5 songs for a rock ‘n’ roll Christmas

Jingle Bells, White Christmas, Let it snow are real classics among traditional Christmas songs (and of course we shouldn’t leave out Last Christmas by Wham!), but for a true rocker, Christmas may seem like a period of overly cheesy songs. Therefore, we’re going to save you with 5 tracks that will revive the soul of rock ‘n’ roll even during these peaceful holidays. There’s no need to go in search of something special, it will be simple like reading a review of casisno.com, we’ll just list some music that will make your Christmas rock.

Merry Christmas (I Don’t Wanna Fight Tonight) – Ramones

Written by Joey Ramone in 1989, this song is included in the album Brain Drain by Ramones, the last one with the participation of Dee Dee Ramone, who was replaced in that year by C.J. Ramone. Actually, ‘Merry Christmas (I Don’t Wanna Fight Tonight)’ was more of a punk hit than a rock song, talking about Christmas night, a magical moment when children are in their beds waiting for “candy fairies to dance on their heads”.

Christmas Time (Don’t Let The Bells End) – The Darkness

Published in December 2003, this song by The Darkness was born as a kind of parody to all those classic holiday songs. Its lyrics contain references to the Christmas period: there is also the sound of bells ringing and a falsetto by Justin Hawkins, voice and leader of the British band. In their video, all the members of the group are dressed as Santa Claus and unwrap the gifts as per tradition.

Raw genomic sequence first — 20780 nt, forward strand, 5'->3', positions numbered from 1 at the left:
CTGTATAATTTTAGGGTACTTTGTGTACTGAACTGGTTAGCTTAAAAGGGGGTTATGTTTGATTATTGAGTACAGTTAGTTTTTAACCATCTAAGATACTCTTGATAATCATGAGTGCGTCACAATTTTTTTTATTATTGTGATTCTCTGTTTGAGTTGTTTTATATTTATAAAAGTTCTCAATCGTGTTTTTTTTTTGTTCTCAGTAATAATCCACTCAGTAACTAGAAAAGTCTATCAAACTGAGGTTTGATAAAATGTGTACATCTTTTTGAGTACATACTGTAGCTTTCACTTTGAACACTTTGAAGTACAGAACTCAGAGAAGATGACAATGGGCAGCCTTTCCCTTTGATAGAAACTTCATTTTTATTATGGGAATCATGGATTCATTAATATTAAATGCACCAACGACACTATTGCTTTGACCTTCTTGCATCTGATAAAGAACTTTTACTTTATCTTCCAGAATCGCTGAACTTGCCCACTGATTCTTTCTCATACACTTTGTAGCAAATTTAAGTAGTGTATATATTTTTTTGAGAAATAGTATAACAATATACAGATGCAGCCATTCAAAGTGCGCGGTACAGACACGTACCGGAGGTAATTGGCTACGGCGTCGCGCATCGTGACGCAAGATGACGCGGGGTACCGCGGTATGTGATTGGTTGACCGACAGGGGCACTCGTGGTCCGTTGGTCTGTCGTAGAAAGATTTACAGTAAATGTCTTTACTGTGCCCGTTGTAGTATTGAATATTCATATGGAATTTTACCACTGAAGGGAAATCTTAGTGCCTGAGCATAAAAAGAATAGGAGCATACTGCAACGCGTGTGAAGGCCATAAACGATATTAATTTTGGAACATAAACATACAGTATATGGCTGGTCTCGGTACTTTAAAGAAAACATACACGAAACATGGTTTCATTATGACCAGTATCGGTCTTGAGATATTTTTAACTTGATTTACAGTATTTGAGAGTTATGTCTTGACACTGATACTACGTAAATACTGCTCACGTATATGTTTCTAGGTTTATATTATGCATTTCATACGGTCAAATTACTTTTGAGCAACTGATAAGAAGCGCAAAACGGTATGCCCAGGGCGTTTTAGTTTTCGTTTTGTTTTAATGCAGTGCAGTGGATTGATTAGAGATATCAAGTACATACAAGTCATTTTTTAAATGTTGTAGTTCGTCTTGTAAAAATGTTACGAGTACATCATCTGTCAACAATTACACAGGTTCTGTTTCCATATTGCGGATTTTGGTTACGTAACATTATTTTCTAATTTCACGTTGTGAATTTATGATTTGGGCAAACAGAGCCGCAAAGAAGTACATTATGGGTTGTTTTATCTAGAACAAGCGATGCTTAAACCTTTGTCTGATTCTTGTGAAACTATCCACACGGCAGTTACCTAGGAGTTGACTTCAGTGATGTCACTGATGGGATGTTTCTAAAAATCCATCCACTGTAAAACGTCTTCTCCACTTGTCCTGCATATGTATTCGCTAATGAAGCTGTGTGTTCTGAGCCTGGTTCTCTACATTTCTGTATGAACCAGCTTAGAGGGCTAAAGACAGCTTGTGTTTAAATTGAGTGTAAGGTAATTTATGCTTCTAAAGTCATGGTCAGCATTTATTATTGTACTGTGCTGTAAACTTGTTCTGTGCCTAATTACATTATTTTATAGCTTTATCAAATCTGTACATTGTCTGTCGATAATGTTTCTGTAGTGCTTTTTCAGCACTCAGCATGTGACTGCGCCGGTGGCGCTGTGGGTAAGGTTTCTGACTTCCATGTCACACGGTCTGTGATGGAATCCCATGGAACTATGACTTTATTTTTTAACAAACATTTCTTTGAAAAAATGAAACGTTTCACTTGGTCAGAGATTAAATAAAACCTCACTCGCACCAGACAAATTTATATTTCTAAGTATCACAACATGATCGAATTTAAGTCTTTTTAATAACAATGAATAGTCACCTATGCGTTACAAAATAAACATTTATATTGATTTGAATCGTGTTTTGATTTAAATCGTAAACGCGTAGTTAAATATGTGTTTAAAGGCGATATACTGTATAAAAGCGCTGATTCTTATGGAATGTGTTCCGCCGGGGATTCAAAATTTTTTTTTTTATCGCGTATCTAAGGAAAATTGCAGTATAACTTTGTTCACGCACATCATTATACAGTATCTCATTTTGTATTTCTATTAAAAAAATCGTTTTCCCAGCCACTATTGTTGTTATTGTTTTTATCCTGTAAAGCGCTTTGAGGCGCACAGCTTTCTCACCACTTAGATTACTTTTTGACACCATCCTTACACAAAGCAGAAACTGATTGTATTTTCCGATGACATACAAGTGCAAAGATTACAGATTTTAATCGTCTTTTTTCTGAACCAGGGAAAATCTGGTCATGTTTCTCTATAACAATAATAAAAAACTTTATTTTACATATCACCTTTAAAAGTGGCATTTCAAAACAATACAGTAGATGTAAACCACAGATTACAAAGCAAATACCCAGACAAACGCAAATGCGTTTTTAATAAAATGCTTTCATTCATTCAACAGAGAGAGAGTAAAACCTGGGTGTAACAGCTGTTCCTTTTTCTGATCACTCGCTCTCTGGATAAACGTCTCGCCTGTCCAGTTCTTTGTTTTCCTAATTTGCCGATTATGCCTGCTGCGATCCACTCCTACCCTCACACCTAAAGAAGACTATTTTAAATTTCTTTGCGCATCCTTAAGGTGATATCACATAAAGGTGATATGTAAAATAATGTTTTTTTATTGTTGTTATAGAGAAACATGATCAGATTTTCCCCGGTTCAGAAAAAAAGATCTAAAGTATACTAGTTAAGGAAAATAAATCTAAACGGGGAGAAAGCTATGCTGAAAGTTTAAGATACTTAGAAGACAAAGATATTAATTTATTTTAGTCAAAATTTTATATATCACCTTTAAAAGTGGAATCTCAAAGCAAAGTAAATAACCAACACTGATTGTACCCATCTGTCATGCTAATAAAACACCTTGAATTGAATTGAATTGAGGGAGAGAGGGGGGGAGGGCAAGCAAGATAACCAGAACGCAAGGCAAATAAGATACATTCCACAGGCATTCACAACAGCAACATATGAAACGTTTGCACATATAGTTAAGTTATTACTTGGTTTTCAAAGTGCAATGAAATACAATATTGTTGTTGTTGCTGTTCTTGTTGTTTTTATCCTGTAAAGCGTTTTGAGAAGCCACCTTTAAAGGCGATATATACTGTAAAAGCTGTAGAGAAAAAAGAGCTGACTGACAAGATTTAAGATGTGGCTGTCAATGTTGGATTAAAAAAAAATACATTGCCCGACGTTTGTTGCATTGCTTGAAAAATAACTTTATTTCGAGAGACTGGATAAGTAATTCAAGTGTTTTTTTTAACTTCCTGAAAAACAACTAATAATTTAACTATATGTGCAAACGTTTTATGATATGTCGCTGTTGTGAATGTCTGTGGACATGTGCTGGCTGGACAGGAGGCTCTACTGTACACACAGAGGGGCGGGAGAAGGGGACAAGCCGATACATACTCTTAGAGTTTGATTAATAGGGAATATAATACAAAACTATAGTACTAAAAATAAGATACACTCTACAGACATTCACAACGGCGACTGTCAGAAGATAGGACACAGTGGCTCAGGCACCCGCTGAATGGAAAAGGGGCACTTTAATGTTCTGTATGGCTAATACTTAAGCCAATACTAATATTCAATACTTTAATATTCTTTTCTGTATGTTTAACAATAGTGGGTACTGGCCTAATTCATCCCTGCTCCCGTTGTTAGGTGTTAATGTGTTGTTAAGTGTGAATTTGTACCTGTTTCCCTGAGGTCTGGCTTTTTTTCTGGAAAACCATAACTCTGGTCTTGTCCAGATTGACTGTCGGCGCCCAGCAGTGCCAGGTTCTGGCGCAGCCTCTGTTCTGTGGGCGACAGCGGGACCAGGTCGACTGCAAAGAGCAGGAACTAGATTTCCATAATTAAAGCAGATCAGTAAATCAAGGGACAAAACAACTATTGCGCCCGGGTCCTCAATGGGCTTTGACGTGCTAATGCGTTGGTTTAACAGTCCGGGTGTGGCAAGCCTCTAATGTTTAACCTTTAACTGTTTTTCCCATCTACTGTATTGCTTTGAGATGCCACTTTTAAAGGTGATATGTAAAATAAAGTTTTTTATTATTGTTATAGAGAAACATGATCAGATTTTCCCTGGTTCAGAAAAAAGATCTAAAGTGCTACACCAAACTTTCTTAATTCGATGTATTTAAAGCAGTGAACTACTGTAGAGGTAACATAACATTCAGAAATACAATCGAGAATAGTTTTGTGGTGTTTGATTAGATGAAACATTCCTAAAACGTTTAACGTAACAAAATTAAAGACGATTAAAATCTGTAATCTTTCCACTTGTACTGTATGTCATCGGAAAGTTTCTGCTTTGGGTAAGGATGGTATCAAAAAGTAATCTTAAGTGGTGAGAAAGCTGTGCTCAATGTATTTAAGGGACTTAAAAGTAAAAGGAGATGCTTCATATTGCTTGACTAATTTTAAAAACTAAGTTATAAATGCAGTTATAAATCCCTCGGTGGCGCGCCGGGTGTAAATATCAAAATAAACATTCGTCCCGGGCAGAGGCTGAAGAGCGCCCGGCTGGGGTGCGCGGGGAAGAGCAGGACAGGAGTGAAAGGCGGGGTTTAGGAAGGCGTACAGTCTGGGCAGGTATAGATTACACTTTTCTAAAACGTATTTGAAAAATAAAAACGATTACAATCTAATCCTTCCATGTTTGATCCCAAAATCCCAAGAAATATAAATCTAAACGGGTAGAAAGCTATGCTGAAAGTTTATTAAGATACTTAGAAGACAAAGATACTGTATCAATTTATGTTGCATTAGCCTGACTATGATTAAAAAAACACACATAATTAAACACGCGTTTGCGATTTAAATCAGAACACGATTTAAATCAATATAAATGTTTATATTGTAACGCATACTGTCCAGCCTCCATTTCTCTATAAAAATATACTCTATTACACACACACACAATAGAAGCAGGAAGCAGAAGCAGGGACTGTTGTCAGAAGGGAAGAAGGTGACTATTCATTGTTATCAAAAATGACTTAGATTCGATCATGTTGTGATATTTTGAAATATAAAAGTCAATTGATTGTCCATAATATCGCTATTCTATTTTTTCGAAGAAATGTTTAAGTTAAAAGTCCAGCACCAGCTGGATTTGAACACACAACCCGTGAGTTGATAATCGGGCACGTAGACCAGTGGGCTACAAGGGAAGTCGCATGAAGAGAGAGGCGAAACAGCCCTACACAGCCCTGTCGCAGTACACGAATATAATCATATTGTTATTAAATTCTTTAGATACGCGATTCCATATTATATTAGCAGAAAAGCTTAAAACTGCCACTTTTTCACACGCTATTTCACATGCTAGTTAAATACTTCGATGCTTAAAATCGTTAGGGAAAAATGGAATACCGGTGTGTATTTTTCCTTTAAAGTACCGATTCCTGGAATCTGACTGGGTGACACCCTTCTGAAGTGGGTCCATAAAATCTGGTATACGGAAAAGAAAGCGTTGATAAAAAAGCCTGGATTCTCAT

Heavy Metal Christmas – Twisted Sister

The song was recorded in 2006 by Twisted Sister, best known for their single ‘We’re Not Gonna Take It’, and is contained in their A Twisted Christmas, the seventh album by the U.S. band. The band, in this regard, said: “There are so many versions of these Christmas songs, but no heavy metal version.”B

Santa Claus Is Coming To Town – Bruce Springsteen

The song is not actually a creation by the Boss, but it has a story that has its roots far back in time. It was written in 1932 by John Frederick Coots and Haven Gillespie and performed two years later, in 1934, by Eddie Cantor. The most rock-oriented version, however, is undoubtedly that by Bruce Springsteen. The Boss recorded it live in 1975 with his E Street Band, during a concert at the C.W. Post College in New York State, USA. The song was then released on several occasions and in 1985, it also became the B-side of My Hometown, Springsteen’s own single. Since then it has become a classic for American radios at Christmas, returning periodically in the charts during the holidays.

Father Christmas – The Kinks

This track, with its punk rock sound, tells of a shopping-mall-style Santa Claus who is attacked by a group of poor children, who ask for money instead of gifts and even a job for one of their parents. Irreverent and desecrating, the song was a great success. Over time, it was released in the group’s best hits compilation, Come Dancing With The Kinks, and as a bonus track in the re-release of the Misfits album.